Scott Rothstein, a one-time run-of-the-mill labor and employment attorney turned larger-than-life power broker, was sentenced today to 50 years in federal prison for engineering one of Florida's biggest investment scams.
U.S. District Judge James Cohn in Fort Lauderdale, Fla., imposed a longer term than both the prosecution and defense suggested for the $1.2 billion Ponzi scheme, which cost about 400 victims a total of $400 million.
"This defendant has put himself in the pantheon of fraudsters," Assistant U.S. Attorney Lawrence LaVecchio said.
While the defense argued for a relatively light sentence based on Rothstein's cooperation after his fraud was exposed, the judge said he couldn't overlook the defendant's "greed and arrogance as part of his history."
The government was seeking a sentence of 40 years. Defense attorney and former Rothstein law partner Marc Nurik asked for a 30-year sentence. The federal probation office recommended a life term.
Rothstein, who looked noticeably thinner than his days as a man of influence, stood to face the standing-room-only courtroom crowd and said he wanted to address his victims, employees at his defunct law firm, people who trusted him and fellow lawyers "who I brought shame upon."
"I don't expect you to forgive me," he said. "No matter what happens here today, I will continue to try to undo the terrible harm I caused. I am ashamed and embarrassed."
Rothstein's wife, Kim, bent over and started sobbing hysterically when she reached an elevator bank after leaving the courtroom. She was comforted by family members. Kim Rothstein has kept a low profile since her husband was charged.
The law firm's bankruptcy trustee is seeking more than $1 million from her, claiming she spent "well into the millions of dollars just on jewelry purchases alone." The couple married in 2008 while the fraud was running. In a deposition, Kim Rothstein said she knew nothing of her spouse's crimes but spent so much money on gowns, purses and gifts that she couldn't remember it all.
Steven Bitton, a Plantation, Fla., municipal employee who was represented by Rothstein in a wrongful termination case, was the only victim to speak at the sentencing hearing.
Bitton told the judge he visited the law office regularly. Rothstein, he testified, would declare he was working on the case. But Bitton did not learn until after Rothstein's fraud was exposed that the city of Plantation had offered to settle Bitton's case for $650,000.
"Every month for four years I went to see him and got one B.S. story after another," Bitton said outside court.
Rothstein, in a contrition-filled letter to the judge last week, wrote that he turned to crime to keep his Fort Lauderdale firm, Rothstein Rosenfeldt Adler, afloat after expanding faster than its billings. Rothstein said he eventually settled on a scheme to finance non-existent settlements.
He targeted friends and investors attracted by word of mouth. Auto magnate Ed Morse claims more than $57 million in losses.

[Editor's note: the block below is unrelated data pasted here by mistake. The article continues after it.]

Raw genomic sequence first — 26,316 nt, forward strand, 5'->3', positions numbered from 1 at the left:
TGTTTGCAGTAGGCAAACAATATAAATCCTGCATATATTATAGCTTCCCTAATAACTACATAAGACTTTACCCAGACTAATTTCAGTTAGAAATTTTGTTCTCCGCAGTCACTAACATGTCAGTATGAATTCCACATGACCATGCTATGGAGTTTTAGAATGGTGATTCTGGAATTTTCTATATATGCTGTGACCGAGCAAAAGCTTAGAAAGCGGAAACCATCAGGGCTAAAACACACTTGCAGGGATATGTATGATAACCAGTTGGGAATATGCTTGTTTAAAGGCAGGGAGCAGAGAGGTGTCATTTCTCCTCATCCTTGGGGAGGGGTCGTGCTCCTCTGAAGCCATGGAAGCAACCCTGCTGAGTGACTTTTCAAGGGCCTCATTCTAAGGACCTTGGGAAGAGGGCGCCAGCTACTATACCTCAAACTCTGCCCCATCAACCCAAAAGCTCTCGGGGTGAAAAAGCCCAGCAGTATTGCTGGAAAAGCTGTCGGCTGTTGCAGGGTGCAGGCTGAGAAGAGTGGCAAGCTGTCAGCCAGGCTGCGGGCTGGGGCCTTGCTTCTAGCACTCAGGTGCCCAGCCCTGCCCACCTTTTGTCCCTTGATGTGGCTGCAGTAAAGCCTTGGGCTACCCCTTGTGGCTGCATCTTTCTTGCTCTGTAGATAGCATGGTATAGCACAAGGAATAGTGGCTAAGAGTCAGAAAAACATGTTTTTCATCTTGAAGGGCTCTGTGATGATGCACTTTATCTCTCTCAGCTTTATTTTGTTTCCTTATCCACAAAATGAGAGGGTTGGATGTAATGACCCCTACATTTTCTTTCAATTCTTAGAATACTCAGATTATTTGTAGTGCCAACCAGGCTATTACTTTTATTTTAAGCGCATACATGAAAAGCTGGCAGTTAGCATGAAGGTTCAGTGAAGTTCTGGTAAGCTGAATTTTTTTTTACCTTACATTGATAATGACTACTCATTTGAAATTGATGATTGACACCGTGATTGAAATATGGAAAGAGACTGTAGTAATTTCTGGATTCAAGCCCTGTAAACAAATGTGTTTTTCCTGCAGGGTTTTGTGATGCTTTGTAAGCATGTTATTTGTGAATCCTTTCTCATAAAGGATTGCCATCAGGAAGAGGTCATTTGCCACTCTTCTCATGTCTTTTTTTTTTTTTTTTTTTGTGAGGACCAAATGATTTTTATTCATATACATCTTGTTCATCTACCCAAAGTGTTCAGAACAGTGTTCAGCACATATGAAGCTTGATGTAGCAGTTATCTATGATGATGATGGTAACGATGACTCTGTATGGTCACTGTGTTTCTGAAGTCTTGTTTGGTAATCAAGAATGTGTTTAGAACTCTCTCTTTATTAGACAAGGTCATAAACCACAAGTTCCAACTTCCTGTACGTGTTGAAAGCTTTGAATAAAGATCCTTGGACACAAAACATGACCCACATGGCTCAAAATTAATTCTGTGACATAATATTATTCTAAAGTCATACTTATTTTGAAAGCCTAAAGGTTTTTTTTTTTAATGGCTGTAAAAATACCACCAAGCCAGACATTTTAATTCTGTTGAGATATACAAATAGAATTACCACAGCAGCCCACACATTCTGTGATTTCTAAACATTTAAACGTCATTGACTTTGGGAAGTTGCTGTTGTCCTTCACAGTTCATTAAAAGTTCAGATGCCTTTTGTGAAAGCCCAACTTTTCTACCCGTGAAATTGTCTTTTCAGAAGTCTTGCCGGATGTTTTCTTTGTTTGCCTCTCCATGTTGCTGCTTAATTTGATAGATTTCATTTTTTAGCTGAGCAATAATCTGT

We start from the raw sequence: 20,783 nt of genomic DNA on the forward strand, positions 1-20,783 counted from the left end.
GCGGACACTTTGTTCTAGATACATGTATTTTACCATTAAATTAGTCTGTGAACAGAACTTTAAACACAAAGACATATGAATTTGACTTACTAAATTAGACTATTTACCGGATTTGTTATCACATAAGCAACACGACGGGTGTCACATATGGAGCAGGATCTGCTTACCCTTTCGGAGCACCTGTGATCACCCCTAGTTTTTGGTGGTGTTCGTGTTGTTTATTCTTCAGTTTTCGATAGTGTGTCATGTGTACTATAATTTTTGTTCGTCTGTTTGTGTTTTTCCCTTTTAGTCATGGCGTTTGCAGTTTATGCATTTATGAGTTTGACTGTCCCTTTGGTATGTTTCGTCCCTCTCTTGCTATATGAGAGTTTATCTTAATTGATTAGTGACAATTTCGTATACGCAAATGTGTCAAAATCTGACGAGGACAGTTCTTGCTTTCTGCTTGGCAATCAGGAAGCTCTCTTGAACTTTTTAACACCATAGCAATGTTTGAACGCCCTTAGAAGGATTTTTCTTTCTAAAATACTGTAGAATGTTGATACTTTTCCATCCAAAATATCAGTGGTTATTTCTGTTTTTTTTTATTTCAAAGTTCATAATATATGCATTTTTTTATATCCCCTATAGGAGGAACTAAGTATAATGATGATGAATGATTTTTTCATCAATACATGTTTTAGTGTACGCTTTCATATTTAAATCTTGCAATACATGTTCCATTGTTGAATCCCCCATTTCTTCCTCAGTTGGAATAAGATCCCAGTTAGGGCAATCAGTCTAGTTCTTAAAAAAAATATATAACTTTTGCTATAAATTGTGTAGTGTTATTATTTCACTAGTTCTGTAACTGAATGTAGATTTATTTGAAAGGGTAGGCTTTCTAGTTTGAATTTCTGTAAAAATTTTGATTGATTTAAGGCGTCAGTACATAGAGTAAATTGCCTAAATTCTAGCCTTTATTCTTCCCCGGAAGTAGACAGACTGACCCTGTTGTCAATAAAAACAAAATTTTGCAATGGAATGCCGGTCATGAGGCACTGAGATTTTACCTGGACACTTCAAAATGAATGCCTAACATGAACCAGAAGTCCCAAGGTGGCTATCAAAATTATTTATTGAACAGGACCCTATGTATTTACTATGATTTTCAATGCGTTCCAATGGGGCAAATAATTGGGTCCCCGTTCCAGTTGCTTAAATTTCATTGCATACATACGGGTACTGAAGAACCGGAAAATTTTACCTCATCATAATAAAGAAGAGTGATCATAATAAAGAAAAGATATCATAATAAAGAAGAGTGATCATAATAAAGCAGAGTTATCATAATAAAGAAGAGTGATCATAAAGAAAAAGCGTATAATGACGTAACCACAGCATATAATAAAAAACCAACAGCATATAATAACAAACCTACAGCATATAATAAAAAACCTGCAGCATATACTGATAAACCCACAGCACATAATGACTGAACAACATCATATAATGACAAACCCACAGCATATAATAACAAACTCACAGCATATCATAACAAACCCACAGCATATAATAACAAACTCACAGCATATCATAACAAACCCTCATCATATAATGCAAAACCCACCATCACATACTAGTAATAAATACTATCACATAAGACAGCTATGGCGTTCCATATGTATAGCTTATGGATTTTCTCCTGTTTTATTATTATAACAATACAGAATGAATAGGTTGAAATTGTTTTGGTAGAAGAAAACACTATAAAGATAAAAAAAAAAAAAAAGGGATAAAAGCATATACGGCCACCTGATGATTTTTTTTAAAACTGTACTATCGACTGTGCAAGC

These days Rothstein serves the government as a snitch. He has been held in protective custody for months after helping set up a reputed organized crime figure before federal prosecutors rolled out a five-count fraud and conspiracy complaint last Dec. 1.
Admitted co-conspirator Debra Villegas is scheduled to plead guilty Friday to fraud charges. Villegas rose to become chief operating officer of RRA, which grew to about 70 lawyers.
The firm appeared to be a powerhouse, coming out of nowhere and landing in an opulent suite of offices in a high rise on Las Olas Boulevard. But in reality it was all a facade, as Rothstein called it. He installed cameras to spy on his staff and built an inner sanctum where only a few, such as Villegas, were permitted to work.
Others had to communicate by intercom if they wanted to speak to Rothstein. He plastered the walls of the office with sports memorabilia and photographs of himself with politicians such as Govs. Charlie Crist and Arnold Schwarzenegger.
Cohn said the case generated so much interest because Rothstein infiltrated so many spheres of public interest: sports, charities, politics and the legal profession.
The Ponzi scheme generated so much money that Rothstein didn't know what to do with it. He bought two red Ferraris, almost indistinguishable from each other, ostentatious watches, real estate, yachts, expensive suits and invested in high-tab restaurants where he would hold parties and socialize with specially invited guests.
It all came crashing down last October. Rothstein said he didn't have the courage to kill himself and instead fled to Morocco, which doesn't have an extradition treaty with the United States. He decided to return home days later after intense praying.
Rothstein did his profession no favors. He fooled his partners, clients, politicians and a broad spectrum of local charities.
"His conduct reflected very poorly on the legal community, but he is one person," said Miami defense attorney Paul Calli. a partner at Carlton Fields who is not involved in the criminal case. "He was a nobody before he started, and soon he will be nothing more than a footnote."
Rothstein's sentencing is far from the final act in his criminal case. Villegas is the only other person to face criminal charges in the scheme. There is a fight between the bankruptcy attorneys dismantling his defunct law firm and federal prosecutors over control of recovered assets. Money-losing investors have sued a slew of defendants, including TD Bank, which Rothstein used as a conduit to move his stolen millions.